All’s well that ends well?
Whatever misgivings they may carry back with them, the English must concede that in at least one aspect they were absolutely no match for the islanders. That is when it came to the falling rain. They would also readily concede there is plenty of rain happening outside Manchester. Four of the five one-dayers were mightily affected by the downpour and the last of them also suffered the same fate, even though the result was a foregone conclusion, long before the heavens opened up. It was a memorable drenching all-told and brought about the resurgence of old Duckworth, Lewis and somebody else, back in to the forefront of deciding who won what.
Much egg on their face
Continually punching above one’s weight helps overcome inhibition and meekness in men. Cricketers are no exception. Overwhelmed initially, Sri Lanka noticeably got better in their 4th outing and still better in the 5th. In that final game England looked rusty, sloppy and careless. Out-batted, out bowled and definitely out-fielded, England must rue having gone into this final game in somewhat of a condescending mood as they came away with a lot of egg on their face. Sri Lanka smarting under the whiplash of public humiliation, gave a fine account of themselves as they handed England one of their heaviest one day defeats, ever. Once having clawed back into form, Sri Lankans can emerge a completely reinvented side. The games ahead would be revealing.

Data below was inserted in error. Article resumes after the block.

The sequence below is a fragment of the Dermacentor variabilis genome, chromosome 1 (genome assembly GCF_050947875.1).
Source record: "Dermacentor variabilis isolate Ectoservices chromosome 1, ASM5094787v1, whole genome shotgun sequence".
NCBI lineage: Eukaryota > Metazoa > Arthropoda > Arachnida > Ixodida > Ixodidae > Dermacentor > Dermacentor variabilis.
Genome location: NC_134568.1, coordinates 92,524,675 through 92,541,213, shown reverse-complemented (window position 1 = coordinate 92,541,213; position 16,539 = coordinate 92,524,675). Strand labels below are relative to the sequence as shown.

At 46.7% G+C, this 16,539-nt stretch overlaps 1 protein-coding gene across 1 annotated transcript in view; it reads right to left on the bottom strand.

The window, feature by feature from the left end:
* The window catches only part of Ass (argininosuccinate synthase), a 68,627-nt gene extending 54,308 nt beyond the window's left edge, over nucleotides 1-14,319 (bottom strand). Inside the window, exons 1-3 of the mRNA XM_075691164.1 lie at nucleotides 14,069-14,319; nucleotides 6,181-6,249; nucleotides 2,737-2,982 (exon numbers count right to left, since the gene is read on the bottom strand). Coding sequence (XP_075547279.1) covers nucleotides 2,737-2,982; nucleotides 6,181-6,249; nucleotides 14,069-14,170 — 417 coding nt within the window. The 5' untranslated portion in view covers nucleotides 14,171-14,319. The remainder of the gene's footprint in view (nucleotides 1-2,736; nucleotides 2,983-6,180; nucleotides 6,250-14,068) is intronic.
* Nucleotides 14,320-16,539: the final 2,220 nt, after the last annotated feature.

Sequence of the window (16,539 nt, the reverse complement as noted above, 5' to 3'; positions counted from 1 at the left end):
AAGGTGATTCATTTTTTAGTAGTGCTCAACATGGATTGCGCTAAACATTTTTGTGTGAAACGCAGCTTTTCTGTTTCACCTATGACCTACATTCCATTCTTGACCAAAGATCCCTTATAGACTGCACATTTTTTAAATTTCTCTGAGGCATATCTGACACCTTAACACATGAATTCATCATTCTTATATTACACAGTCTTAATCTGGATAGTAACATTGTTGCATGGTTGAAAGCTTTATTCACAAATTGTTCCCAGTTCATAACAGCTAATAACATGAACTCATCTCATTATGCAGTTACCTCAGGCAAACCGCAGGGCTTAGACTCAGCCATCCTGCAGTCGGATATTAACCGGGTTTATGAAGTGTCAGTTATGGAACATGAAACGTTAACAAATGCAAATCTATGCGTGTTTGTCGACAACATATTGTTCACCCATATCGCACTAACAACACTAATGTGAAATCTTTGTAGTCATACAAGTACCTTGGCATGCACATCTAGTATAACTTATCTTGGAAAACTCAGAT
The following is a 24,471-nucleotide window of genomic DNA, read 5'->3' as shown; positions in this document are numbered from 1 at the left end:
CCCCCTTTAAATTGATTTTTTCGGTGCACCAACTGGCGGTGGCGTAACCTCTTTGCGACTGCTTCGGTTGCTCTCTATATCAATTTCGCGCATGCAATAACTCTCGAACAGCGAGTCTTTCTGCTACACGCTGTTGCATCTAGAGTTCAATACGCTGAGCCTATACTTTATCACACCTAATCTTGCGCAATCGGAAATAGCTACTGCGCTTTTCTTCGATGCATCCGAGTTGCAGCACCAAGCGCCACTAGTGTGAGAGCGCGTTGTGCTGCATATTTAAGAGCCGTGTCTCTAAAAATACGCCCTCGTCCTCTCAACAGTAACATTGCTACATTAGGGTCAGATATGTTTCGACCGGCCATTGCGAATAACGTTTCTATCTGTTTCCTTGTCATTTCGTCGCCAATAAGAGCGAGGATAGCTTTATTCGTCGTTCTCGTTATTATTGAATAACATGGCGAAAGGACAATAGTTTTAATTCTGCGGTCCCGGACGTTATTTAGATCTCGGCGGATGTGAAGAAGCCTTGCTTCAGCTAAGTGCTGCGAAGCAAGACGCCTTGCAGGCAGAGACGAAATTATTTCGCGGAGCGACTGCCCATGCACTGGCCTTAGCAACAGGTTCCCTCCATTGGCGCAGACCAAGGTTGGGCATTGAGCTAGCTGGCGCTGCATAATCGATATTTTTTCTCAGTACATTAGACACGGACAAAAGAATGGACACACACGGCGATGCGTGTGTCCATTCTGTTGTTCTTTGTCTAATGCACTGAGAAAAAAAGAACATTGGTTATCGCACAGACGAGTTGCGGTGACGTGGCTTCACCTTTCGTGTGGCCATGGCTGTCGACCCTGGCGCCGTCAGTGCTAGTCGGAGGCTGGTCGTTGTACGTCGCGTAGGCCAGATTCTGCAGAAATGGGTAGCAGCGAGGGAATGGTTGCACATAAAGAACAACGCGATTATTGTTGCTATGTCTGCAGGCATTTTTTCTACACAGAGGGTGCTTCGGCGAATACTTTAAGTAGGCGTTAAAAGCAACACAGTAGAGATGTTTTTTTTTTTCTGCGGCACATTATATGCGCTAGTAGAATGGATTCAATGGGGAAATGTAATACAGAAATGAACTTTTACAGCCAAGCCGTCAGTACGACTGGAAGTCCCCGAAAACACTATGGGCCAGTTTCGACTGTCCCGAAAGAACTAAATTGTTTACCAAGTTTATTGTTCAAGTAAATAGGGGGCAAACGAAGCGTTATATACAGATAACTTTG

The selectors merit commendation for some brave decisions. In leaving out the tried and tested Malinga for the 5th ODI, they took a calculated gamble and it paid off. Malinga did well enough to merit selection but as the results show, the shock element of yards of extra pace which Rajitha and Chameera infused, caught the Englishmen on the wrong foot. All it took was just 10 minutes into their innings to see the backs of three of them, and the result from then on was a foregone conclusion. The pitches prepared were commendable and even though Premadasa seemed somewhat tacky and on the slow side, it was a noticeable improvement on their previous efforts.